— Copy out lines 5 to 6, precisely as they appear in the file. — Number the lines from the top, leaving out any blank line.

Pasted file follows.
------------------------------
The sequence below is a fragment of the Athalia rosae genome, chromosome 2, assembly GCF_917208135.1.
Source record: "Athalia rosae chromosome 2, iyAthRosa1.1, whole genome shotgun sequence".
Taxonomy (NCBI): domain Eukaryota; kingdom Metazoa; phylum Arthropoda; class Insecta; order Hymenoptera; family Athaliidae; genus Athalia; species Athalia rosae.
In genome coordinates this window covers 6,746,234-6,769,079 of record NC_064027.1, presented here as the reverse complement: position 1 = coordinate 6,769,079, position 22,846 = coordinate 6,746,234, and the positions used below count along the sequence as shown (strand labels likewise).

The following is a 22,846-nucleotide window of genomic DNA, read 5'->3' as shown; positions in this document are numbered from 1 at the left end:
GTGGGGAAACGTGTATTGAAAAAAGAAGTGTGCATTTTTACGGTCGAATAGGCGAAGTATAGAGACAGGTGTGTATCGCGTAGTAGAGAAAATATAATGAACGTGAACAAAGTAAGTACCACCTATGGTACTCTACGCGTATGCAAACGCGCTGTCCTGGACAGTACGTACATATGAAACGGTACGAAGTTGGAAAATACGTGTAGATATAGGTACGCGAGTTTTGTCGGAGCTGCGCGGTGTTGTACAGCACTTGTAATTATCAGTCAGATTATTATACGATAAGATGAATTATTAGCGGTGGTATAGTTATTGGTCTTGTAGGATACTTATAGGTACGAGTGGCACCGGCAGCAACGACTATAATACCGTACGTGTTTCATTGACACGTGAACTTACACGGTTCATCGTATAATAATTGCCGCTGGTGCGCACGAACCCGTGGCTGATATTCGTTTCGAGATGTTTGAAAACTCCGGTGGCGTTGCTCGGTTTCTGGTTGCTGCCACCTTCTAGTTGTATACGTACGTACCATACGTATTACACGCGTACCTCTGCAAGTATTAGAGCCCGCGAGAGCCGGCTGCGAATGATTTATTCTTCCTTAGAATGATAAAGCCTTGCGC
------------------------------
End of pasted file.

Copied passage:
The following is a 22,846-nucleotide window of genomic DNA, read 5'->3' as shown; positions in this document are numbered from 1 at the left end:
GTGGGGAAACGTGTATTGAAAAAAGAAGTGTGCATTTTTACGGTCGAATAGGCGAAGTATAGAGACAGGTGTGTATCGCGTAGTAGAGAAAATATAATGAACGTGAACAAAGTAAGTACCACCTATGGTACTCTACGCGTATGCAAACGCGCTGTCCTGGACAGTACGTACATATGAAACGGTACGAAGTTGGAAAATACGTGTAGATATAGGTACGCGAGTTTTGTCGGAGCTGCGCGGTGTTGTACAGCACTTGTAATTATCAGTCAGATTATTATACGATAAGATGAATTATTAGCGGTGGTATAGTTATTGGTCTTGTAGGATACTTATAGGTACGAGTGGCACCGGCAGCAACGACTATAATACCGTACGTGTTTCATTGACACGTGAACTTACACGGTTCATCGTATAATAATTGCCGCTGGTGCGCACGAACCCGTGGCTGATATTCGTTTCGAGATGTTTGAAAACTCCGGTGGCGTTGCTCGGTTTCTGGTTGCTGCCACCTTCTAGTTGTATACGTACGTACCATACGTATTACACGCGTACCTCTGCAAGTATTAGAGCCCGCGAGAGCCGGCTGCGAATGATTTATTCTTCCTTAGAATGATAAAGCCTTGCGC